Creatinine [mg/dl] 0.7 0.2 0.7 0.7 0.2 0.7
GOT [U/L] 31.5 16.3 26.0 31.9 17.1 27.0
GPT [U/L] 37.6 26.2 30.0 36.8 22.1 30.0
Cholesterol [mg/dl] 196.4 48.9 195.0 195.1 39.3 191.0
HDL [mg/dl] 36.2 14.8 34.0 35.2 8.0 34.0
LDL [mg/dl] 116.9 34.0 119.0 114.1 31.5 117.0
Triglycerides [mg/dl] 241.5 191.5 193.0 265.6 249.1 196.5
Values are expressed as mean ± SD and median of data in each group; BMI =  body mass index;HbA1c = glycosylated hemoglobin;GOT = glutamic oxaloacetic transaminase;GPT = glutamic pyruvic transaminase;HDL = high density lipoprotein;LDL = low density lipoprotein

Superiority of glimepiride over sitagliptin after 24 weeks of treatment

Both drugs significantly reduced the mean percentage of HbA1c at the end of treatment compared to baseline in each group (p < 1 x 10-6) (Table II). There were no significant differences in the reduction of HbAc1 comparing the two treatments.

Table II Average reduction of % HbA1c in each treatment
PP % HbA1c
Treatment group Visit Mean ± SD % Reduction
Group 1 (glimepiride)
n= 153
Baseline 9.84 ± 0.74 2.06
Week 24 7.78 ± 1.90
Group 2 (sitagliptin)
n= 153
Baseline 9.81 ± 0.71 1.69
Week 24 8.12 ± 2.08
Shows mean ± SD for average values at baseline and week 24, as well as average reduction of mean values (n= 153 each group).PP = population of the protocol;HbA1c = glycosylated hemoglobin

Glimepiride induced a reduction of 2.06% between the baseline and final values ​​compared to a reduction of 1.69% for sitagliptin. The absolute difference of reduction (2.06-1.69) was 37%, which is lower when accepting the hypothesis of superiority at 39% as defined above. With a more detailed characterization of the percentages of HbA1c (> or < 7%), no significant differences were found either. Table III shows the number of patients in the range of HbA1c = 7.1%, and = 7% at the end of treatment. No significant differences between treatments were found upon performing this analysis. This study required the titration of glimepiride, which is a common procedure for starting treatment with this medicine. By analyzing changes in HbA1c levels for different doses of glimepiride at the end of treatment, significant differences between 2 mg, 4 mg, and 6 mg doses were found (Table IV). The lowest percentage of HbA1c at this point was found with the smallest dose, which was received by a low proportion of group 1 (17.6%).

Table III Effectiveness of treatment at week 24
PP % HbA1c
Treatment ≥ 7.1% % ≤ 7 % %
Group 1 (glimepiride)
n= 153
n= 78 51.0 n= 75 49.0
Group 2 (sitagliptin)
n= 153
n= 88 57.5 n= 65 42.5
Number of patients and percentage this number represents, who achieved a percentage of HbA1c ≥ 7.1% or ≤ 7% for groups 1 and 2 (N= 153 each) at end of treatment.PP = population of the protocol;HbA1c = glycosylated hemoglobin

Table IV Effect of glimepiride dose on HbA1c levels
PP % HbA1c
Group 1:
Glimepiride dose
N Mean
(SD +/-)
Median Range
2 mg 27 6.25 ± 0.92 6.1 4.4
4 mg 16 6.79 ± 1.12 6.5 3.8
6 mg 110 8.30 ± 1.91 7.8 8.9
Average of percentages (± SD) of % HbA1c in Group 1, as well as median and range of values that were recorded at week 24 with doses of 2, 4, and 6 mg glimepiride/day.HbA1c = glycosylated hemoglobin;PP = population of the protocol

Secondary objectives

The results of the secondary objectives of this study did not indicate significant differences between treatment in the two groups, although both treatments significantly reduced levels of fasting glucose (group 1 = 27.54 mg/dL; group 2 = 22.28 mg/dL, p = 0.23). Postprandial blood glucose was also reduced at the end of both treatments without significant differences between groups. On average, group 1 showed a reduction of 33.26 mg/dL and group 2 28.59 mg/dL in postprandial glycemia. There were no significant differences when comparing breakfast, lunch or dinner (p > 0.05). The change in weight of patients in group 1 was -0.216 kg (down 0.27%) and group 2 -0.892 kg (down 1.12%), p = 0.695 (week 12). There were no differences between groups in the number of patients who withdrew (total = 42 patients, p = 0.66). The two patients who received salvage therapy belonged to the sitagliptin group. There was no significant difference when comparing the average systolic and diastolic pressure in the PP, nor were changes observed in these parameters or pulse at the beginning and end of protocol. It is important to note that during the course of this study there were no fatalities.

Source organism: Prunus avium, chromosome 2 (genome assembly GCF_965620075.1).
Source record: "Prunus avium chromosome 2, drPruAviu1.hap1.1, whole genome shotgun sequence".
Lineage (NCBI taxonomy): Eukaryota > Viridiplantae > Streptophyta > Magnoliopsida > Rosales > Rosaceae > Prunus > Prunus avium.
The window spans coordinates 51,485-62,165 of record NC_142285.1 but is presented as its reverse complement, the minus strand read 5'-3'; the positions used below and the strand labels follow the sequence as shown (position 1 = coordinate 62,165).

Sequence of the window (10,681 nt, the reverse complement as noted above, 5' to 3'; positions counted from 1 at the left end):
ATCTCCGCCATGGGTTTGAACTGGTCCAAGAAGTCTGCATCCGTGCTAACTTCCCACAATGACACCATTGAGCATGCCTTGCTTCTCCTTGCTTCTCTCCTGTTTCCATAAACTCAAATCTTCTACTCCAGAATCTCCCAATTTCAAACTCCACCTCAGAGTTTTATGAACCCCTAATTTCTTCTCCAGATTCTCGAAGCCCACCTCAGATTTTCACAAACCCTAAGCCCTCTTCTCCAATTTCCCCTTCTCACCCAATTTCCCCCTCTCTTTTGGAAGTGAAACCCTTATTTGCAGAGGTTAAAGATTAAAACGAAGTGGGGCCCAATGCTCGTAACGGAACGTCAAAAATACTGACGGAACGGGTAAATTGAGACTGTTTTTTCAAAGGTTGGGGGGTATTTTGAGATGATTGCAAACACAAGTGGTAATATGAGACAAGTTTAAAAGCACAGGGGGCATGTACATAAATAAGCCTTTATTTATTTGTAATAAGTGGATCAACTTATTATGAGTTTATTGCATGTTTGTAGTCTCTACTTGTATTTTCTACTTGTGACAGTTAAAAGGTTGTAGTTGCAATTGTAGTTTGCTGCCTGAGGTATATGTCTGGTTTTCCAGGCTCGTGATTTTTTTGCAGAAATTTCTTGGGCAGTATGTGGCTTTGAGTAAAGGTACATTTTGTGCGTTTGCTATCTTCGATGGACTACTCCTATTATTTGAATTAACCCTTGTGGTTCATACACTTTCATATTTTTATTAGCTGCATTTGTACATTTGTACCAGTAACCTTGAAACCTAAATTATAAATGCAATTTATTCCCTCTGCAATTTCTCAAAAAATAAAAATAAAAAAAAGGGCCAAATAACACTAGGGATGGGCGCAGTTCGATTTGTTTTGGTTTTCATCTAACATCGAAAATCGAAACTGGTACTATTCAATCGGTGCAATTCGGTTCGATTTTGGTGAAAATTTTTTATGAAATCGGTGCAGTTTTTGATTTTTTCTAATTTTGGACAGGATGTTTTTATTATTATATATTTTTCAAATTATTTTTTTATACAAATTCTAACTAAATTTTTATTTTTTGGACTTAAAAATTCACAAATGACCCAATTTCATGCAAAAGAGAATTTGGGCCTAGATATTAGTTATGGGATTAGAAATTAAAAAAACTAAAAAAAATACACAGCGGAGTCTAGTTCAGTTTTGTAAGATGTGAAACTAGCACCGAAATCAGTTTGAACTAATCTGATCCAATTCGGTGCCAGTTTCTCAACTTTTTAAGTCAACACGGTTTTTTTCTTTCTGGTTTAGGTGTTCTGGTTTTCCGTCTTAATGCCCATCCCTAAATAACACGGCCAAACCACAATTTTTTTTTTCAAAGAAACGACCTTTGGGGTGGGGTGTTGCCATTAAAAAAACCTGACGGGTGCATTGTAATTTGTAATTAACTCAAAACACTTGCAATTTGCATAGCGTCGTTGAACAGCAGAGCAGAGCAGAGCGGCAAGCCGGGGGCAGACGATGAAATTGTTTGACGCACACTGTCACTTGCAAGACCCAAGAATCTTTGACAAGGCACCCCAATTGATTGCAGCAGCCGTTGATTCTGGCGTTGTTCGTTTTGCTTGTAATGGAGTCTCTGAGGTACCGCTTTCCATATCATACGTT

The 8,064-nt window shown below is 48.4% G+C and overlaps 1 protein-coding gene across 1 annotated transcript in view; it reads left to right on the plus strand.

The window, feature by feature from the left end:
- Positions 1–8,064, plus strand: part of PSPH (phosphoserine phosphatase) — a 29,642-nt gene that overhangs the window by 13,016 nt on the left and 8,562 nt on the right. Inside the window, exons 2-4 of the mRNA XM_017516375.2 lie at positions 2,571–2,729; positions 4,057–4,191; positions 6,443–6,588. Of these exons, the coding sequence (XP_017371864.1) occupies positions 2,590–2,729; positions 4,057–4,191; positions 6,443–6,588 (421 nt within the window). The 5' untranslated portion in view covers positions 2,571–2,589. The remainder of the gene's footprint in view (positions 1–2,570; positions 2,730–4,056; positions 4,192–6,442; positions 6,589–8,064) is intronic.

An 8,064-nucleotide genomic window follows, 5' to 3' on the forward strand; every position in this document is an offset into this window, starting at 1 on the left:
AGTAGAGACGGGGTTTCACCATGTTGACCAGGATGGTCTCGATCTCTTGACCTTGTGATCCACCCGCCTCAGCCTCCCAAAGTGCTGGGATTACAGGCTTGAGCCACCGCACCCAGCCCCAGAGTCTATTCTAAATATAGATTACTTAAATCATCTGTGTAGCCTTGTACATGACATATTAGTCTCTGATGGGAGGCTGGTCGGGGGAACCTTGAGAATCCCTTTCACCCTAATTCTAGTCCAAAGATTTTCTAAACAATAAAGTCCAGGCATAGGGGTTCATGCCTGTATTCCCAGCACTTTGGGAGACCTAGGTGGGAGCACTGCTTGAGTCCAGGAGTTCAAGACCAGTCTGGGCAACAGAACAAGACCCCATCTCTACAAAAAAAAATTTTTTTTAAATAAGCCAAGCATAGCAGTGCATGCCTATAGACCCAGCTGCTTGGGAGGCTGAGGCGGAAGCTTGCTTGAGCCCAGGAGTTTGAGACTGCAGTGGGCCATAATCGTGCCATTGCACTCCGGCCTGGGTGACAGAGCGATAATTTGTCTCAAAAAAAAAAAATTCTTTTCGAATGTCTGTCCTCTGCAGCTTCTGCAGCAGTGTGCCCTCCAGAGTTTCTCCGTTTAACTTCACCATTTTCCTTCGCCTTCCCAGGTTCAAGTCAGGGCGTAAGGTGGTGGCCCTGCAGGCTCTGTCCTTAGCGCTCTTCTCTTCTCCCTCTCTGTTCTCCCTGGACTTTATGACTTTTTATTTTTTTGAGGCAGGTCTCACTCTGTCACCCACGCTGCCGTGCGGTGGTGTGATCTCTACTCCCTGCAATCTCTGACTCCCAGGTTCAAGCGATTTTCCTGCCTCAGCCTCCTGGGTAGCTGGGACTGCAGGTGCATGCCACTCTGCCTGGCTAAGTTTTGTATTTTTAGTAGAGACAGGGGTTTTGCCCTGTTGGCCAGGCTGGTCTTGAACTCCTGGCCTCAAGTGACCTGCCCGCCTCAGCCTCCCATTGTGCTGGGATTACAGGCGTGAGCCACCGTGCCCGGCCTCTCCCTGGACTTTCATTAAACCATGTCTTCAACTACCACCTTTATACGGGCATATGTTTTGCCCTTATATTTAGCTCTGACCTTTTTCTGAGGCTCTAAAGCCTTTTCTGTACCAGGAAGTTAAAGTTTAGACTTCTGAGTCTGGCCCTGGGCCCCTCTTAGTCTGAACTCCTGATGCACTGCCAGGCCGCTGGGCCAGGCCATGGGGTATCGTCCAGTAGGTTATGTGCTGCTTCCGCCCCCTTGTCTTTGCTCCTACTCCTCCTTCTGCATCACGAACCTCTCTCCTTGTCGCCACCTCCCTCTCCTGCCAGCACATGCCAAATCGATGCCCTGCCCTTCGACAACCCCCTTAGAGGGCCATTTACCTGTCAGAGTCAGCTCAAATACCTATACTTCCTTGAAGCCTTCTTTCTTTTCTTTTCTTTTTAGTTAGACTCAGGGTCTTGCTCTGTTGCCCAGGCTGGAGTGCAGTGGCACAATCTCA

To assess safety in the ITT, incidence of AE and SAE, hypoglycemia, significant changes in vital signs, and results of laboratory studies were considered. Table V shows that the number of AE and SAE in both treatment groups was statistically significant (chi-squared = 31.58, p < 0.1 x 10-7), with a greater number of events in the group receiving glimepiride. Hypoglycemia is often seen during diabetes treatment.7,10 The same table shows reports of symptomatic hypoglycemia (blood glucose = 70 mg/dL) and severe hypoglycemia (blood glucose = 50 mg/dL). It also shows that the number of reports of symptomatic hypoglycemia in group 1 is higher (and statistically significant, chi-squared = 29.0, p < 0.1 x 10-6). The incidence of hypoglycemic events in this category averaged 3.32 events/patient in the glimepiride group and 2.28 in the sitagliptin group. These averages also have a significant difference (p <0.001). In the category of severe hypoglycemia, the sitagliptin group reported no event (chi-squared = 0.29, p, 1 x 10-6). There were no lethal events in either group.